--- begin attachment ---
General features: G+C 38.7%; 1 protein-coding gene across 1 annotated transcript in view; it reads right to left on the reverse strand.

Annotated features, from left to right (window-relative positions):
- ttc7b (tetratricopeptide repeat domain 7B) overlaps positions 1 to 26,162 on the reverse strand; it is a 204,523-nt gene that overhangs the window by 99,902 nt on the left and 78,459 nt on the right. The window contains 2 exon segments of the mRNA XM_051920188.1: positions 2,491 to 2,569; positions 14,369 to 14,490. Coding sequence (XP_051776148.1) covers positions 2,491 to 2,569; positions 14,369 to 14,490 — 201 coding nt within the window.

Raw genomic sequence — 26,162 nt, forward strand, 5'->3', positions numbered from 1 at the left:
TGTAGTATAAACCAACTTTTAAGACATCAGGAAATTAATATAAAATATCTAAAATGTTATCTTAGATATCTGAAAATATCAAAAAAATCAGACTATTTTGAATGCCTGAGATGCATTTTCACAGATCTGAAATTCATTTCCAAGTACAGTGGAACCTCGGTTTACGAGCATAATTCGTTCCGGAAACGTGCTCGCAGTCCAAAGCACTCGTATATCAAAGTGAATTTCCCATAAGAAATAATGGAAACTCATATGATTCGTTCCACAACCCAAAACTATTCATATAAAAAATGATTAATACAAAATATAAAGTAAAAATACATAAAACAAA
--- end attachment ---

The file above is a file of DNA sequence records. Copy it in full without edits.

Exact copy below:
General features: G+C 38.7%; 1 protein-coding gene across 1 annotated transcript in view; it reads right to left on the reverse strand.

Annotated features, from left to right (window-relative positions):
- ttc7b (tetratricopeptide repeat domain 7B) overlaps positions 1 to 26,162 on the reverse strand; it is a 204,523-nt gene that overhangs the window by 99,902 nt on the left and 78,459 nt on the right. The window contains 2 exon segments of the mRNA XM_051920188.1: positions 2,491 to 2,569; positions 14,369 to 14,490. Coding sequence (XP_051776148.1) covers positions 2,491 to 2,569; positions 14,369 to 14,490 — 201 coding nt within the window.

Raw genomic sequence — 26,162 nt, forward strand, 5'->3', positions numbered from 1 at the left:
TGTAGTATAAACCAACTTTTAAGACATCAGGAAATTAATATAAAATATCTAAAATGTTATCTTAGATATCTGAAAATATCAAAAAAATCAGACTATTTTGAATGCCTGAGATGCATTTTCACAGATCTGAAATTCATTTCCAAGTACAGTGGAACCTCGGTTTACGAGCATAATTCGTTCCGGAAACGTGCTCGCAGTCCAAAGCACTCGTATATCAAAGTGAATTTCCCATAAGAAATAATGGAAACTCATATGATTCGTTCCACAACCCAAAACTATTCATATAAAAAATGATTAATACAAAATATAAAGTAAAAATACATAAAACAAA